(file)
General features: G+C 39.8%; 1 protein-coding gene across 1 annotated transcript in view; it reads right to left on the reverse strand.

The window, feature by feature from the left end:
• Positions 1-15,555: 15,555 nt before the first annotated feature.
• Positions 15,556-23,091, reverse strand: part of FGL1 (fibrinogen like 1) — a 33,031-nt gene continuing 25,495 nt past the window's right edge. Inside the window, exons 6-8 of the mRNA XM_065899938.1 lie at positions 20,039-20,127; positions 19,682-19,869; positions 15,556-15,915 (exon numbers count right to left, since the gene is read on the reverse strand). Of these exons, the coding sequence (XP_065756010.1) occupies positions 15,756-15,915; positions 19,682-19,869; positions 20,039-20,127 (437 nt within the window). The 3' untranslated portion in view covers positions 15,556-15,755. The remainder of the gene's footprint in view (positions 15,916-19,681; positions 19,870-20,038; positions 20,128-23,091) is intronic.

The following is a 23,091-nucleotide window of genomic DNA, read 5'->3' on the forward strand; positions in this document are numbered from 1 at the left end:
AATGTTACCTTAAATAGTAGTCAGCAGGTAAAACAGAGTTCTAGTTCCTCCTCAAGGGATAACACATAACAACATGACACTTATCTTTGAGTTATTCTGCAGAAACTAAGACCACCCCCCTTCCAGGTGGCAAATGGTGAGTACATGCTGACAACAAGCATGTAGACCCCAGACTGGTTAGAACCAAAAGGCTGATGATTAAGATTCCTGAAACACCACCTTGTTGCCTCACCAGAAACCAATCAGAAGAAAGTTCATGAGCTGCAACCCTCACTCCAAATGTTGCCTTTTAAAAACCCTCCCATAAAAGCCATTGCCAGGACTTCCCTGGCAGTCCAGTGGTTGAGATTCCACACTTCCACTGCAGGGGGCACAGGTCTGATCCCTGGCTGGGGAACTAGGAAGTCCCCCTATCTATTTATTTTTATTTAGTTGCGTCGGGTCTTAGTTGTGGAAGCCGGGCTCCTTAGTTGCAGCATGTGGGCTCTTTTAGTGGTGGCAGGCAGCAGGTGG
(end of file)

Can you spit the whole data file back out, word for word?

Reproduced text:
General features: G+C 39.8%; 1 protein-coding gene across 1 annotated transcript in view; it reads right to left on the reverse strand.

The window, feature by feature from the left end:
• Positions 1-15,555: 15,555 nt before the first annotated feature.
• Positions 15,556-23,091, reverse strand: part of FGL1 (fibrinogen like 1) — a 33,031-nt gene continuing 25,495 nt past the window's right edge. Inside the window, exons 6-8 of the mRNA XM_065899938.1 lie at positions 20,039-20,127; positions 19,682-19,869; positions 15,556-15,915 (exon numbers count right to left, since the gene is read on the reverse strand). Of these exons, the coding sequence (XP_065756010.1) occupies positions 15,756-15,915; positions 19,682-19,869; positions 20,039-20,127 (437 nt within the window). The 3' untranslated portion in view covers positions 15,556-15,755. The remainder of the gene's footprint in view (positions 15,916-19,681; positions 19,870-20,038; positions 20,128-23,091) is intronic.

The following is a 23,091-nucleotide window of genomic DNA, read 5'->3' on the forward strand; positions in this document are numbered from 1 at the left end:
AATGTTACCTTAAATAGTAGTCAGCAGGTAAAACAGAGTTCTAGTTCCTCCTCAAGGGATAACACATAACAACATGACACTTATCTTTGAGTTATTCTGCAGAAACTAAGACCACCCCCCTTCCAGGTGGCAAATGGTGAGTACATGCTGACAACAAGCATGTAGACCCCAGACTGGTTAGAACCAAAAGGCTGATGATTAAGATTCCTGAAACACCACCTTGTTGCCTCACCAGAAACCAATCAGAAGAAAGTTCATGAGCTGCAACCCTCACTCCAAATGTTGCCTTTTAAAAACCCTCCCATAAAAGCCATTGCCAGGACTTCCCTGGCAGTCCAGTGGTTGAGATTCCACACTTCCACTGCAGGGGGCACAGGTCTGATCCCTGGCTGGGGAACTAGGAAGTCCCCCTATCTATTTATTTTTATTTAGTTGCGTCGGGTCTTAGTTGTGGAAGCCGGGCTCCTTAGTTGCAGCATGTGGGCTCTTTTAGTGGTGGCAGGCAGCAGGTGG